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Obama announces Janet Yellen as nominee to be next Fed chair

President Barack Obama said Janet Yellen is a proven leader who knows how to build consensus in managing the Fed's dual mandate of controlling inflation and increasing employment.

U.S. President Barack Obama (R) announces his nomination of Janet Yellen to head the Federal Reserve, at the White House in Washington October 9, 2013. REUTERS/Kevin Lamarque U.S. President Barack Obama (R) announces his nomination of Janet Yellen to head the Federal Reserve, at the White House in Washington October 9, 2013.Credit: Reuters

President Barack Obama nominated Janet Yellen to be the next chair of the Federal Reserve Board on Wednesday and said she is a proven leader who knows how to build consensus in managing the Fed's dual mandate of controlling inflation and increasing employment.

At a White House event, Obama also paid tribute to current chair Ben Bernanke, whose term on the board ends in January. Obama urged the Senate to confirm Yellen as soon as possible.

Obama called Bernanke a voice of wisdom during a time of market volatility who helped repair the U.S. economy from the worst recession since the Great Depression.

U.S. stocks climbed Wednesday to recover some of the day's earlier losses, and the year's high-performing technology stocks fell, as investors anticipated Yellen's nomination as U.S. central bank chairman and as a political standoff continued in Washington.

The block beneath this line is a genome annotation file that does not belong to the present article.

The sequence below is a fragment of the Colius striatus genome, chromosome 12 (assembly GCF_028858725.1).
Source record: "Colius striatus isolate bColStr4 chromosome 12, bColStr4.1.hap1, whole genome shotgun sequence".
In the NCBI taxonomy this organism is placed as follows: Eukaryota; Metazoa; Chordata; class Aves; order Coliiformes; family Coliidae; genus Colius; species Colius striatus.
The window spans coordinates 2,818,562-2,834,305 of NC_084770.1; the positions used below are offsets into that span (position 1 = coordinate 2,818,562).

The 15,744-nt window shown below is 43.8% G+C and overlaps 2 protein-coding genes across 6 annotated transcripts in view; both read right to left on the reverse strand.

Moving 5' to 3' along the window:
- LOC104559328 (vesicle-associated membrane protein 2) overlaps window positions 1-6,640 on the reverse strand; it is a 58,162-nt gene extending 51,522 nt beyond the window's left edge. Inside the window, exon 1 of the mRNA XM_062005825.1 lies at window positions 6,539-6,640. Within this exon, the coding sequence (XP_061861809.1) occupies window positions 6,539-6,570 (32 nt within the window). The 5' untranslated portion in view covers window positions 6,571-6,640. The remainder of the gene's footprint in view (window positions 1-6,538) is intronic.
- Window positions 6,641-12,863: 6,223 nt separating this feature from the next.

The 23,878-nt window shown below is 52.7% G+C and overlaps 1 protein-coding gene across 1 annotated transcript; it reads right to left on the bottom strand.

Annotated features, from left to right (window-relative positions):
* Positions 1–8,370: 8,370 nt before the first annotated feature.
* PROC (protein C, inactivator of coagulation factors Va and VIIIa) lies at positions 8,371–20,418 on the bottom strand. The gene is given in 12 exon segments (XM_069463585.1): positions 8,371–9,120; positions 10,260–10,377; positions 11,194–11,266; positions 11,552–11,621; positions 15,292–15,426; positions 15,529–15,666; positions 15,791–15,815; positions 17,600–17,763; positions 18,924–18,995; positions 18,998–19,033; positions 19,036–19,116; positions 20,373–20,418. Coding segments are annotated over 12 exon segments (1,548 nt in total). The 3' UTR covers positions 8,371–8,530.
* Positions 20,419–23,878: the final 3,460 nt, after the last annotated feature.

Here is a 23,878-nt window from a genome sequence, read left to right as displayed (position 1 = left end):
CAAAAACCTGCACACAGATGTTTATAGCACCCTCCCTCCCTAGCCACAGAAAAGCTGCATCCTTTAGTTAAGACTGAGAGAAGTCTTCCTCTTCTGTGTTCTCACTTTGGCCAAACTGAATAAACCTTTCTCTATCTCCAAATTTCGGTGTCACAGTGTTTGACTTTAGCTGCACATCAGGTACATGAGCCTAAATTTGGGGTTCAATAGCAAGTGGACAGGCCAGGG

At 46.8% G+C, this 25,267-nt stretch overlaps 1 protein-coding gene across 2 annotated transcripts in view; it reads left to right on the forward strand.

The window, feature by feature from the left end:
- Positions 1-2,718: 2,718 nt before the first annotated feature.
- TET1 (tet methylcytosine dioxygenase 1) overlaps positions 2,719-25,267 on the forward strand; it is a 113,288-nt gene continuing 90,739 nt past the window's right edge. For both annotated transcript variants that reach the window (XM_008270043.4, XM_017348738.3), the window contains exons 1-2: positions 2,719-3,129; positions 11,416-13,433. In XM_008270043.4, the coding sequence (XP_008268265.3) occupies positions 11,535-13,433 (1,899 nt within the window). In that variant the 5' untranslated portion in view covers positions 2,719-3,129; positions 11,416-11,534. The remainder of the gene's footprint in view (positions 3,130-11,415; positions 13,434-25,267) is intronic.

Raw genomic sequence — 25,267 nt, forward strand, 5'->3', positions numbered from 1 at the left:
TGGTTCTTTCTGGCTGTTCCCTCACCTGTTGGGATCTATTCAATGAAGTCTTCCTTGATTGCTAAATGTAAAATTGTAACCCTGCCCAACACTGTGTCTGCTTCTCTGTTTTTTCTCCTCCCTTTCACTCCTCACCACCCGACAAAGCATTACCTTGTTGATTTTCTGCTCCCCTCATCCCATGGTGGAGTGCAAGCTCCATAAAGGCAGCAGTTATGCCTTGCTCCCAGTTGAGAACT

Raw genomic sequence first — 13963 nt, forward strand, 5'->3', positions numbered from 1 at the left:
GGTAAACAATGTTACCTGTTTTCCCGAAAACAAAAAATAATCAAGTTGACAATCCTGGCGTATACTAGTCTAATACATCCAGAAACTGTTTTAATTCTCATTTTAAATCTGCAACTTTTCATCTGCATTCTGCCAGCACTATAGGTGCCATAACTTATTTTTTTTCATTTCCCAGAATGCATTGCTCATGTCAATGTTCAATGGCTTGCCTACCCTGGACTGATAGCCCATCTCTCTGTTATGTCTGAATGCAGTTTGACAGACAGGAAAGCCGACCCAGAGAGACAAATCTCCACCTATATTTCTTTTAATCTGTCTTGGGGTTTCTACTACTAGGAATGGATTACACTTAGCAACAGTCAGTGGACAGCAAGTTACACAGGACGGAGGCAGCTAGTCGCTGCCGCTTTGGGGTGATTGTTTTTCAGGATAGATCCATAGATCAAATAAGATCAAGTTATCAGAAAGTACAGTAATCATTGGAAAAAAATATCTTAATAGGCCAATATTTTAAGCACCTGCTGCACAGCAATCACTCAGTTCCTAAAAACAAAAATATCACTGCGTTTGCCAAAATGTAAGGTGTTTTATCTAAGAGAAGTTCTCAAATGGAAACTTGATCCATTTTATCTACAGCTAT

The stalemate in Washington and expectations of Yellen's nomination as Federal Reserve chief made for a volatile market on Wednesday, leading investors to lock in profit on the year's major gainers, many of them technology shares. Facebook was the biggest drag on the Nasdaq100 .NDX, down 2.6 percent to $45.92. The Nasdaq 100 index has had its biggest three-day drop this week since June 2012.

The broader market was in somewhat better shape, with defensive sectors such as telecommunications and utilities rising on the day.

"With the uncertainty over the government shutdown and the shaving away of the GDP each day, unfortunately, some investors will start selling these things that were good for the year rather than pulling off the laggards. And tech has been performing very highly," said Michael Matousek, head trader at U.S. Global Investors in San Antonio, Texas.

 
 
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